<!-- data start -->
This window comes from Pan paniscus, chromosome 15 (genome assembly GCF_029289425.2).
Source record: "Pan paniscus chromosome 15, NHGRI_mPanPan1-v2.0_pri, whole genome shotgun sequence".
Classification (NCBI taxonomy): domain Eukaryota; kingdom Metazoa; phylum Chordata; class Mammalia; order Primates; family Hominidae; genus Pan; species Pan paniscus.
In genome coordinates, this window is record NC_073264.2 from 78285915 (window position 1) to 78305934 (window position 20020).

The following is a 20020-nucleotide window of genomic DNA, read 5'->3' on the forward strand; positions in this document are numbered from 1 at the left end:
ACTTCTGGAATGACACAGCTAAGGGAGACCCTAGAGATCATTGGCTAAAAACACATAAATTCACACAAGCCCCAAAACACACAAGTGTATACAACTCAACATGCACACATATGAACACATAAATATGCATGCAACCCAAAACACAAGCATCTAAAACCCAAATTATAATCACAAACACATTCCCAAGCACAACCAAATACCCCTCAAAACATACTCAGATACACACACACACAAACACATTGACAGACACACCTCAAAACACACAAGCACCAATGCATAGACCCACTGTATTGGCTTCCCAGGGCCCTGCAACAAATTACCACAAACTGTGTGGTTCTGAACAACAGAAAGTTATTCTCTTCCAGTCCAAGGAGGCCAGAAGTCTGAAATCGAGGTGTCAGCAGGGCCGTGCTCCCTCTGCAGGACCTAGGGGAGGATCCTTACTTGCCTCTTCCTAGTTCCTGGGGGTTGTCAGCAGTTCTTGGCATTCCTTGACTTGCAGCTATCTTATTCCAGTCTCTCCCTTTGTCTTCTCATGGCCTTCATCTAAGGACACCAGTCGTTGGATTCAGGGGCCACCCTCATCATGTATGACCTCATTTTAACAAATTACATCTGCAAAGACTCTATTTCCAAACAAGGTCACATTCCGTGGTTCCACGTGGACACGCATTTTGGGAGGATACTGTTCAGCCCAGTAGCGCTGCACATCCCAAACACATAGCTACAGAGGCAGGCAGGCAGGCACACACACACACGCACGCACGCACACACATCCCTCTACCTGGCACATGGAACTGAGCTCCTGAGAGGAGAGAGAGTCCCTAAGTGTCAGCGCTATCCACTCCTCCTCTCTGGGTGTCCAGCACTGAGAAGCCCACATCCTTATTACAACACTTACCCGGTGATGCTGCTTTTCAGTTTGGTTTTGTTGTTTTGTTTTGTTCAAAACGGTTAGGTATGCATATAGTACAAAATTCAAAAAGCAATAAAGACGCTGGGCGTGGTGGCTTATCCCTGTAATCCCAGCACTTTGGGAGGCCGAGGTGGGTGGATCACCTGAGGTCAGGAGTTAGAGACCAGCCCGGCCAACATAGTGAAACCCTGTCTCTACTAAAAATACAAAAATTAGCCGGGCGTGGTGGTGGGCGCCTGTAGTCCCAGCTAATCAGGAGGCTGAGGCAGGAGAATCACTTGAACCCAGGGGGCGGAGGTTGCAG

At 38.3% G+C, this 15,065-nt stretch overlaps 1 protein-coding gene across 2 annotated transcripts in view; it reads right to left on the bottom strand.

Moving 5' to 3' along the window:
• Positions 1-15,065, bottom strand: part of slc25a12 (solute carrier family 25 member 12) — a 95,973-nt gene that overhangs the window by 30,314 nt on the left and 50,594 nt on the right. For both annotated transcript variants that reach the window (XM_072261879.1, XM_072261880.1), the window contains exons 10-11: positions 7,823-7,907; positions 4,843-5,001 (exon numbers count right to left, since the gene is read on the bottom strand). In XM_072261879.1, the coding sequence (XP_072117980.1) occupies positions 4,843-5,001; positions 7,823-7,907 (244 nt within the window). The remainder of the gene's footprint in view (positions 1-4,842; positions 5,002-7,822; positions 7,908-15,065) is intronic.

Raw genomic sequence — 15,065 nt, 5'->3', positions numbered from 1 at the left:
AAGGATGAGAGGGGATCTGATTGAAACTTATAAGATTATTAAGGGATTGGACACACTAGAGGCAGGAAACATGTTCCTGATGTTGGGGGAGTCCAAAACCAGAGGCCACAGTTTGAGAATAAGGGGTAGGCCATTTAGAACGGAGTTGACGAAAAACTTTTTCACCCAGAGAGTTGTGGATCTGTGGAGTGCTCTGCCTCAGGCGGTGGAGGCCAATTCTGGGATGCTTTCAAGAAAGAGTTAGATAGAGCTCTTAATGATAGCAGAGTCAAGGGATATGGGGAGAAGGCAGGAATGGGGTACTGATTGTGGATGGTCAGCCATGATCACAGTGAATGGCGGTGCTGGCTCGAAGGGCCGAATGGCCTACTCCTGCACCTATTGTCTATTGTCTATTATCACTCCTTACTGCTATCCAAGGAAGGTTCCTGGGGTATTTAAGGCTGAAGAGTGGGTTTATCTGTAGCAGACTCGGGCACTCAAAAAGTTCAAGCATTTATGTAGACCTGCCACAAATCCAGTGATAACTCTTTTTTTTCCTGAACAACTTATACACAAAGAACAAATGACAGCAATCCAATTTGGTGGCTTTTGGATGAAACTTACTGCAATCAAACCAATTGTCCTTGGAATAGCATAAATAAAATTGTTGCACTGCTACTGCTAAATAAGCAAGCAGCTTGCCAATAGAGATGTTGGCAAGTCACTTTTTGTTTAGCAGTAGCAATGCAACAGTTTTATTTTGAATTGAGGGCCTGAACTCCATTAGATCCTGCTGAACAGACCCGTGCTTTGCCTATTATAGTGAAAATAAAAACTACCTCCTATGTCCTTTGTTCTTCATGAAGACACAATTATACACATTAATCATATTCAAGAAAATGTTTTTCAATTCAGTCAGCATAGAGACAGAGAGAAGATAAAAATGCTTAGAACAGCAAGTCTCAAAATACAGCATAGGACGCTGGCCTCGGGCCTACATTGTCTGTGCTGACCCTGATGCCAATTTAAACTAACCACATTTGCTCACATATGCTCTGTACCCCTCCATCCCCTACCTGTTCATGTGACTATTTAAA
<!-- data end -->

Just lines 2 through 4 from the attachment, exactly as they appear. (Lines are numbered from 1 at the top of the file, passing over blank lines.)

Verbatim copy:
Source record: "Pan paniscus chromosome 15, NHGRI_mPanPan1-v2.0_pri, whole genome shotgun sequence".
Classification (NCBI taxonomy): domain Eukaryota; kingdom Metazoa; phylum Chordata; class Mammalia; order Primates; family Hominidae; genus Pan; species Pan paniscus.
In genome coordinates, this window is record NC_073264.2 from 78285915 (window position 1) to 78305934 (window position 20020).